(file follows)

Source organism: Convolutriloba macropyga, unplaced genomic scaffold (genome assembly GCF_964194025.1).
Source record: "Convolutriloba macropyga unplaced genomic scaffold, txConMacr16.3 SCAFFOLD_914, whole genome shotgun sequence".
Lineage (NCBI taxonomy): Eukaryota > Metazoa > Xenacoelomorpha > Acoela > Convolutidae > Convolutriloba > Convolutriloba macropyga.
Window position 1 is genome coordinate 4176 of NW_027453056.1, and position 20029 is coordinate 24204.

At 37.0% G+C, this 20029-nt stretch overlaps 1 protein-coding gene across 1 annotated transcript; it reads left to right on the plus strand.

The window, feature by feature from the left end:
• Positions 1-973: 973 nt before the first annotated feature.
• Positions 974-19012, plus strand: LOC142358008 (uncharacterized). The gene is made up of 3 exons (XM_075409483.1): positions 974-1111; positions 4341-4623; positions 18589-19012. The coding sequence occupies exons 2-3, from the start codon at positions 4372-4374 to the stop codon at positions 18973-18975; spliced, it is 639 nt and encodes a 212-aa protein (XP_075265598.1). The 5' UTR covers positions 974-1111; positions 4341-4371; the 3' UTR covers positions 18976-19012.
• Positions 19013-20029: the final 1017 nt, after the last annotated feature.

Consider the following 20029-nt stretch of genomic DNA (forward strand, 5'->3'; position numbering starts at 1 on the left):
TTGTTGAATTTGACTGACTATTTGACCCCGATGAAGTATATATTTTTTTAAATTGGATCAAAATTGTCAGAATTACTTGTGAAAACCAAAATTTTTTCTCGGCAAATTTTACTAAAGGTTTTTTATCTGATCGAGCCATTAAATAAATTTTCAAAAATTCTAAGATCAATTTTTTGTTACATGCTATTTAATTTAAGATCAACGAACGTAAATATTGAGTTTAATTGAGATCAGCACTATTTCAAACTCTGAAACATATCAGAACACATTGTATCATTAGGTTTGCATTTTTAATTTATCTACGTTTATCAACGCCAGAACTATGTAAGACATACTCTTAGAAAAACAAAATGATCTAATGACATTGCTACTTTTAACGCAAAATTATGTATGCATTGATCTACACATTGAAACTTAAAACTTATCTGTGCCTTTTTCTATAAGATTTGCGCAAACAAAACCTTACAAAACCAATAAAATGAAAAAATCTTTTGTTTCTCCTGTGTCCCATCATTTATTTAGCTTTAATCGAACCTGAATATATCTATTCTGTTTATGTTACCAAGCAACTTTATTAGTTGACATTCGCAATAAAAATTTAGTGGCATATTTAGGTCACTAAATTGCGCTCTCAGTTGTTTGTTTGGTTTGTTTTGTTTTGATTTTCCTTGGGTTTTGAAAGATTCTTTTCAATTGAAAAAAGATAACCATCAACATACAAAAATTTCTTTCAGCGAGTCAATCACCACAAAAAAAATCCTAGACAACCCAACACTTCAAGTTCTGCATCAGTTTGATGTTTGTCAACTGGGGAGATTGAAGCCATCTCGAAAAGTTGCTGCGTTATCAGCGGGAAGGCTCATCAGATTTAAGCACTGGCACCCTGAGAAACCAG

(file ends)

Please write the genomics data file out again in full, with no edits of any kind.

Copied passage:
Source organism: Convolutriloba macropyga, unplaced genomic scaffold (genome assembly GCF_964194025.1).
Source record: "Convolutriloba macropyga unplaced genomic scaffold, txConMacr16.3 SCAFFOLD_914, whole genome shotgun sequence".
Lineage (NCBI taxonomy): Eukaryota > Metazoa > Xenacoelomorpha > Acoela > Convolutidae > Convolutriloba > Convolutriloba macropyga.
Window position 1 is genome coordinate 4176 of NW_027453056.1, and position 20029 is coordinate 24204.

At 37.0% G+C, this 20029-nt stretch overlaps 1 protein-coding gene across 1 annotated transcript; it reads left to right on the plus strand.

The window, feature by feature from the left end:
• Positions 1-973: 973 nt before the first annotated feature.
• Positions 974-19012, plus strand: LOC142358008 (uncharacterized). The gene is made up of 3 exons (XM_075409483.1): positions 974-1111; positions 4341-4623; positions 18589-19012. The coding sequence occupies exons 2-3, from the start codon at positions 4372-4374 to the stop codon at positions 18973-18975; spliced, it is 639 nt and encodes a 212-aa protein (XP_075265598.1). The 5' UTR covers positions 974-1111; positions 4341-4371; the 3' UTR covers positions 18976-19012.
• Positions 19013-20029: the final 1017 nt, after the last annotated feature.

Consider the following 20029-nt stretch of genomic DNA (forward strand, 5'->3'; position numbering starts at 1 on the left):
TTGTTGAATTTGACTGACTATTTGACCCCGATGAAGTATATATTTTTTTAAATTGGATCAAAATTGTCAGAATTACTTGTGAAAACCAAAATTTTTTCTCGGCAAATTTTACTAAAGGTTTTTTATCTGATCGAGCCATTAAATAAATTTTCAAAAATTCTAAGATCAATTTTTTGTTACATGCTATTTAATTTAAGATCAACGAACGTAAATATTGAGTTTAATTGAGATCAGCACTATTTCAAACTCTGAAACATATCAGAACACATTGTATCATTAGGTTTGCATTTTTAATTTATCTACGTTTATCAACGCCAGAACTATGTAAGACATACTCTTAGAAAAACAAAATGATCTAATGACATTGCTACTTTTAACGCAAAATTATGTATGCATTGATCTACACATTGAAACTTAAAACTTATCTGTGCCTTTTTCTATAAGATTTGCGCAAACAAAACCTTACAAAACCAATAAAATGAAAAAATCTTTTGTTTCTCCTGTGTCCCATCATTTATTTAGCTTTAATCGAACCTGAATATATCTATTCTGTTTATGTTACCAAGCAACTTTATTAGTTGACATTCGCAATAAAAATTTAGTGGCATATTTAGGTCACTAAATTGCGCTCTCAGTTGTTTGTTTGGTTTGTTTTGTTTTGATTTTCCTTGGGTTTTGAAAGATTCTTTTCAATTGAAAAAAGATAACCATCAACATACAAAAATTTCTTTCAGCGAGTCAATCACCACAAAAAAAATCCTAGACAACCCAACACTTCAAGTTCTGCATCAGTTTGATGTTTGTCAACTGGGGAGATTGAAGCCATCTCGAAAAGTTGCTGCGTTATCAGCGGGAAGGCTCATCAGATTTAAGCACTGGCACCCTGAGAAACCAG